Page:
We've known about the psychological impacts of idealizing thinness in media for quite some time. Study after study from the 1990s onwards has reiterated that, particularly for young women, exposure to thin models in media causes more problematic body image issues and lower self-esteem about their own appearance, and internalization of these ideals raises the likelihood of eating disorders. The results were enhanced if women were already feeling dissatisfied with their own bodies, but the pervasiveness of imagery affected women whether they were happy or not. We also know it has the same effects when it first comes into other cultures, increasing rates of eating disorders and body issues among non-Western women. As the scientists behind the Nicaraguan study explained:
"Media consumption is associated with a drive for thinness, body dissatisfaction, low self-esteem, and disordered eating in women of western and/or industrialized societies. Furthermore, cross-cultural research suggests that the media have similar effects when they are introduced into non-western or non-industrialized societies."
(It's important to note that these sorts of idealization issues aren't confined to women; men also suffer from body image idealization in the media, as well as eating disorders as a result.)
So what can be done about it? Media literacy, it's been discovered, can go a long way to helping this issue. A 2005 study of 123 young college women found that images that idealized thin models were far less impactful if the women were first given a course on how media distortion works, from Photoshop to the production of unrealistic ideals. A 1998 study found that analyzing and understanding the fashion industry itself among female undergraduates helped them distance themselves from idealized thinness. The idea of "cognitive dissonance" programs, which ask people to actively question their ideas and create discomfort around their beliefs, has also been raised as a possibility to help challenge images that champion thinness as ideal, though their success hasn't always been clear.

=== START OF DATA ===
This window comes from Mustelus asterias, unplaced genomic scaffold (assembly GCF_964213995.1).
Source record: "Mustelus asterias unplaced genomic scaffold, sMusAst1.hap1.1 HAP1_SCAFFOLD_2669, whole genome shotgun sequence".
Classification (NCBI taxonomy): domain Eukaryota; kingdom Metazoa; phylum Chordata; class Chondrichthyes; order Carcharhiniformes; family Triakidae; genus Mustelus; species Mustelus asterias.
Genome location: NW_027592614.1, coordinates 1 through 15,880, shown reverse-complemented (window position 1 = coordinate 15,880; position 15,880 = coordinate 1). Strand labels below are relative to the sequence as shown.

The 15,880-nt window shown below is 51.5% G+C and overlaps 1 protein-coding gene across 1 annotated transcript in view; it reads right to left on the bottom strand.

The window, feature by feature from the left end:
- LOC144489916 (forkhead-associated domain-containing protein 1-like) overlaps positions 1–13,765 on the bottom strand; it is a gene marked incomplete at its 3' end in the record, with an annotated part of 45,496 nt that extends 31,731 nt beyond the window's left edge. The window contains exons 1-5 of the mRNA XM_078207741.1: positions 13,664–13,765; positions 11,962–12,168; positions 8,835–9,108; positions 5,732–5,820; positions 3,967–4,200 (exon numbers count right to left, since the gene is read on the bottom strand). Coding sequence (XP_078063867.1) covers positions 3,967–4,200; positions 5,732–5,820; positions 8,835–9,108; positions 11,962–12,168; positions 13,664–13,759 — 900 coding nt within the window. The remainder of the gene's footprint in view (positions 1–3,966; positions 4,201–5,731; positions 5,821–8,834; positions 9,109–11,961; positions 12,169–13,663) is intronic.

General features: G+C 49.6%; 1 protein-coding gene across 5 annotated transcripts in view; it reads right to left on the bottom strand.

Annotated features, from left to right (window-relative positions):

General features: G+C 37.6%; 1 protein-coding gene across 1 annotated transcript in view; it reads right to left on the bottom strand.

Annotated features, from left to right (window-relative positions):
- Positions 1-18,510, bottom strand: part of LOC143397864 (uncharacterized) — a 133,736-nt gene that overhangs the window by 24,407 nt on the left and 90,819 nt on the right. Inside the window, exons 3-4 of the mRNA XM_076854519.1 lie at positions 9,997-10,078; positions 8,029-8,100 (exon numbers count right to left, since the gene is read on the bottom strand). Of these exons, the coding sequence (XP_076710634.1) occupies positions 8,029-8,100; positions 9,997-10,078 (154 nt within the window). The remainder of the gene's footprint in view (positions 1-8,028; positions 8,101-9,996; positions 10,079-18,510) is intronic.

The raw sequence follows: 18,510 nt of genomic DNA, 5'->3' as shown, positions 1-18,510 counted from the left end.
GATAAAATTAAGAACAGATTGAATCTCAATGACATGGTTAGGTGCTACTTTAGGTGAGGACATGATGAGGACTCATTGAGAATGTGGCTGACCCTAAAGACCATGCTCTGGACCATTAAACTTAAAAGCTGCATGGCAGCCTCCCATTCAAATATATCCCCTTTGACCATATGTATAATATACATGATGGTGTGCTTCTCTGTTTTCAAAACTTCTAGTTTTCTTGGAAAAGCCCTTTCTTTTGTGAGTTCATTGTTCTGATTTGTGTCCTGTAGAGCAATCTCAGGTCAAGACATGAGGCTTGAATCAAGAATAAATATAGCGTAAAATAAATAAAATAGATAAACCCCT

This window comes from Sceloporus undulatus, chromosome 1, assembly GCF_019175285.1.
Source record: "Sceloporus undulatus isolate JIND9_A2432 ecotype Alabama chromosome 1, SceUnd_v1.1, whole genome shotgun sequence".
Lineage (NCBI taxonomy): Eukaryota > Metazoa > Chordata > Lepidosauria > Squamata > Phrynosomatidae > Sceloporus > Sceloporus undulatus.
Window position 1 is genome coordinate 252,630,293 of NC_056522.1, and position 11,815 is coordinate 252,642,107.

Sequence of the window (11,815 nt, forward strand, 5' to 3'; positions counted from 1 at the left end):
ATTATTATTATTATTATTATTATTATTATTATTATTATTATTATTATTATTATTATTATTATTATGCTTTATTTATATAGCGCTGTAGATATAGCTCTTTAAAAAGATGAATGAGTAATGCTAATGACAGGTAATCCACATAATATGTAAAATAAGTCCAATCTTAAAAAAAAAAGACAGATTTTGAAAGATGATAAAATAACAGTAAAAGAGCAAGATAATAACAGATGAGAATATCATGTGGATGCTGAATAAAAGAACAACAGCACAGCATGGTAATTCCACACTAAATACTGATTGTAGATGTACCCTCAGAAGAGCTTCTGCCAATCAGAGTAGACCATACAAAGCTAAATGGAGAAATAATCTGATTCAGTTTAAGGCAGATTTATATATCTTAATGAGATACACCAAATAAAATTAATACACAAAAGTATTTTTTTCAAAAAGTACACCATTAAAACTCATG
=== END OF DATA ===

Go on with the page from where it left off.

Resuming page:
Another part of the puzzle, of course, is increasing representation of all kinds of bodies. A study from Florida State University in June found that college-aged women who were dissatisfied with their bodies — all of whom had been raised surrounded by media that privileged thinness — found viewing images of plus-size models psychologically beneficial, raised their self-esteem, and prompted them to make fewer comparisons between themselves and the models. It's part of the collection of concrete proof that diversity in representation of female body types is particularly helpful to a media-saturated population.
The Nicaraguan experiment, notably, didn't measure how long the effects of the exposure to different body types lasted; whether the 80 people still had new beauty ideals a week, a month or a year afterwards is unknown. (The villages will also now have electricity and television, so they're no longer media-naive in the same way.) The impact of those initial 15 minutes may well have fizzled out within a day, for all we know. In populations where the onslaught of imagery is constant, though, that's a moot point. The big lesson to take away from the Nicaraguan experiment is that images, of any kind, can warp our beauty standards within the time it takes to bake a batch of cookies. Knowing about why that is, through media literacy and other education, can stop it.